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Down to the Cress Beds


by W. G. S. Crook, J.P.
(from Herts Countryside, 1947)


(The following artice comes from a 1947 edition of Herts Countryside)

"A CHARACTERISTIC feature of the Hertfordshire countryside, and a very pleasant one too, is the abundance of watercress beds. Watercress growing is a flourishing industry, and rightly so, for the green plant is a herb rich in calcium and iron, a trifle hot to the taste perhaps on first acquaintance, but an essential part of all green salads and sandwich dressings.

There is a plenitude of cress beds scattered along the Gade, the Bulborne and the Colne. This must, it seems, be attributed to the presence of natural springs in the water-bearing chalk. They are referred to as top springs, and are fed by the rainfall within their catchment area. The supply is uncertain, and cress growers speak of a lowering of the water table over recent years, so they seek a constant supply of fresh, unpolluted water by means of artesian wells or bores, sunk to a depth of some 120 feet on to the hard chalk or greensand formation. This ensures them a running supply at an even temperature of fifty two degrees Fahrenheit. It is pumped through the cress beds and feeds the growing plants, but the failure of the pumps would cause havoc in the severe wintry weather. A fall is required in the level of the beds so as to maintain a flow of water, varying according to the local circumstances relative to the quantity and quality of the water, but it would be in the region of six to nine inches per hundred yards. The depth of the water in which the cress grows is about two inches.

For ideal growing conditions it requires a cloudy day, somewhat hot, with a fall of rain - what we may term a muggy atmosphere. The north-west wind is much disliked. To know what to do, and exactly when to do it, comes with many years of experience. Even then what may be successful on one occasion may not be on the next. One needs to co-operate with mother nature, but the pressure of seasonal demand may tempt the grower to anticipate her, and, as we well know, she can be unpredictable at times, so he must take some liberty with the cutting and replanting of his crops, for he cannot afford to miss the market.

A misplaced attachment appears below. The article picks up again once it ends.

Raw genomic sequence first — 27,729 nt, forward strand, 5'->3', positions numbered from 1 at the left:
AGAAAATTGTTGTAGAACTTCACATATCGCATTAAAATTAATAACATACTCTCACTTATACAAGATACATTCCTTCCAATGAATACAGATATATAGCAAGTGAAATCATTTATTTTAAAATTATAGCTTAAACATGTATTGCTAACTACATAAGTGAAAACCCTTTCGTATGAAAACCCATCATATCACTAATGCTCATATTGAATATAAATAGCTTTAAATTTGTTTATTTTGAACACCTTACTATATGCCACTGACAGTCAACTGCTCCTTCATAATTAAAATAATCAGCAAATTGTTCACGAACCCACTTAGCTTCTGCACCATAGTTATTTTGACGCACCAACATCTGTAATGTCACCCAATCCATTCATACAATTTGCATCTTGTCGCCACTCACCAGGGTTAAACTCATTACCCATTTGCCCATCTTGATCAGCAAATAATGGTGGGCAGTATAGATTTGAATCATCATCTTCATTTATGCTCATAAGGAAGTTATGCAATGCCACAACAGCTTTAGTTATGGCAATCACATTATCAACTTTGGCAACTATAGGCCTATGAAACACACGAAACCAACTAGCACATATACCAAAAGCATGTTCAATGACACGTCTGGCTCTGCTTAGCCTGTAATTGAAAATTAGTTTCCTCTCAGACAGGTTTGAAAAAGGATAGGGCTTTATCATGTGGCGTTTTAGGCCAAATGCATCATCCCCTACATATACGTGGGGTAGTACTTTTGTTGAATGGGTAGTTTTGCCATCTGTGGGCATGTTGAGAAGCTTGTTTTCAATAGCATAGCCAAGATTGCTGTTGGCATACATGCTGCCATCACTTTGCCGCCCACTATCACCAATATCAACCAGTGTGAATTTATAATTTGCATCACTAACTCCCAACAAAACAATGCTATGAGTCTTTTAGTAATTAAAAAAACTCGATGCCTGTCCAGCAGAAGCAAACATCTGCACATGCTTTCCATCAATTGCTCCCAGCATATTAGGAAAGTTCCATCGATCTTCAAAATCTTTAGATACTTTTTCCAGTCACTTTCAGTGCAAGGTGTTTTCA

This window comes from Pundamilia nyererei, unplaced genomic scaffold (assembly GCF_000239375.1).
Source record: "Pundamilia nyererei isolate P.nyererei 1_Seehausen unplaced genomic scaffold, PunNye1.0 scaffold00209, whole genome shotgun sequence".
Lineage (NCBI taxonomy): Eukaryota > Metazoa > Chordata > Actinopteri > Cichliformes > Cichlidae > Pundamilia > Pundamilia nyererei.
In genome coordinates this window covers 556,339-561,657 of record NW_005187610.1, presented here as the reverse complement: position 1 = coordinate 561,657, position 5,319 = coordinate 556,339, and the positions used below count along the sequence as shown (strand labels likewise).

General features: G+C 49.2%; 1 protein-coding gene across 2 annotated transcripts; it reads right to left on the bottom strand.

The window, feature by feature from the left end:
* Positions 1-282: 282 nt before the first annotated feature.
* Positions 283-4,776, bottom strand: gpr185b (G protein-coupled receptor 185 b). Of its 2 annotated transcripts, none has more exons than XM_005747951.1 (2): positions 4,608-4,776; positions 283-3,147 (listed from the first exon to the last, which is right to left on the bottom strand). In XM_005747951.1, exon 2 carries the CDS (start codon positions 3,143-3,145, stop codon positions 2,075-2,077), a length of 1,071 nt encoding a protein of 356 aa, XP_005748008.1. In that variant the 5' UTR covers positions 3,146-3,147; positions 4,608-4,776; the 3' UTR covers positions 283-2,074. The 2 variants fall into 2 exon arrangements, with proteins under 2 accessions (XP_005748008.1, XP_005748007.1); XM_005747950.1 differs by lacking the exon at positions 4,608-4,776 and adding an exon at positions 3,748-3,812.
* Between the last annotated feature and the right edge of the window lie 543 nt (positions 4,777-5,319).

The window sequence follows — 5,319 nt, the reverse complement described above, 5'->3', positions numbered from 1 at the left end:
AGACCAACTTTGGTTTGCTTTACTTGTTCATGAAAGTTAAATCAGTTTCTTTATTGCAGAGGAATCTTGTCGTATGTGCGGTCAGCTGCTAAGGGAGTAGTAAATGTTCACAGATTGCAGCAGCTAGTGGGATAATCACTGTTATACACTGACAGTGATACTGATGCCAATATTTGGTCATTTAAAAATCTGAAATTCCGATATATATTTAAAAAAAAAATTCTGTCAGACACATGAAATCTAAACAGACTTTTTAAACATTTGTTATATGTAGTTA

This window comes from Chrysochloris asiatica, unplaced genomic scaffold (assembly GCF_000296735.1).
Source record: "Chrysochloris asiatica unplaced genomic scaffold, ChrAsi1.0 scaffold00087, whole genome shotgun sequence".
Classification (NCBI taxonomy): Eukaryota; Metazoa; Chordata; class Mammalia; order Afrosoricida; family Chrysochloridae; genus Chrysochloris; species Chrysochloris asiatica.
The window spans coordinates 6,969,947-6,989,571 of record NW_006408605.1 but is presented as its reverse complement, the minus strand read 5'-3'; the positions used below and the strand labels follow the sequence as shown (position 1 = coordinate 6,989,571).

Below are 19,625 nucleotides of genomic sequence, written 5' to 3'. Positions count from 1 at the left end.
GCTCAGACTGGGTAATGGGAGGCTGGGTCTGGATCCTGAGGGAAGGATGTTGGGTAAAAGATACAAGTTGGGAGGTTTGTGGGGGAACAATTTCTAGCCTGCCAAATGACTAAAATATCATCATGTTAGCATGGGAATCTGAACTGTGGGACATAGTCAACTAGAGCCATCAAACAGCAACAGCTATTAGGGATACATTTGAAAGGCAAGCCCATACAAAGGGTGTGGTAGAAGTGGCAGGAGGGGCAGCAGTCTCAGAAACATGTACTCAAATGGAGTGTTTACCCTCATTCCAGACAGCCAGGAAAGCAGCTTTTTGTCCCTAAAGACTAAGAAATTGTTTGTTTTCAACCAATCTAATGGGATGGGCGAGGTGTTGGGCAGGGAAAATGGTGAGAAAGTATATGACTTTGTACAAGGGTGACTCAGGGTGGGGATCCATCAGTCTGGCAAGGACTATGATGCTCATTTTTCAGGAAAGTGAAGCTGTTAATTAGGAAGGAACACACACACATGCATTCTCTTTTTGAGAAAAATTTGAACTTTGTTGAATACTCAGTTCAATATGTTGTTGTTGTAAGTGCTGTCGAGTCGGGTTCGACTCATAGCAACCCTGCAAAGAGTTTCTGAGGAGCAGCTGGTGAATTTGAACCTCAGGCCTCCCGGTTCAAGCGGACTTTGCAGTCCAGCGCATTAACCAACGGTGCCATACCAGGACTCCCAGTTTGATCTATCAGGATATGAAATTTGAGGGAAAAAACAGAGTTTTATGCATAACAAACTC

There are many varieties of cress, but all come under two main groups - green and brown. The green is an all-the-year-round variety; the brown is a winter variety and is so named because of its tendency to be darker in colour, having a purplish-coloured leaf.

Cress is on sale practically the year round, although the supply drops in January and February. Propagation is carried from seeds and from plants. The plants are obtained from tops in another bed, and are planted in the summer time when the bed has been cleaned and weeded ready for the work. It would take some six weeks for a bed to reach maturity, and according to the weather conditions and to the quality and quantity of the water it would be possible to crop a bed every three to six weeks.

Gathering is done in the winter months by pulling over, that is pulling half the crop from the bed and leaving the other half to spread and thicken up for the next crop. The maximum life of a bed is about two years. Work is very strenuous when the season is reaching its peak, say in spring, and again in the autumn.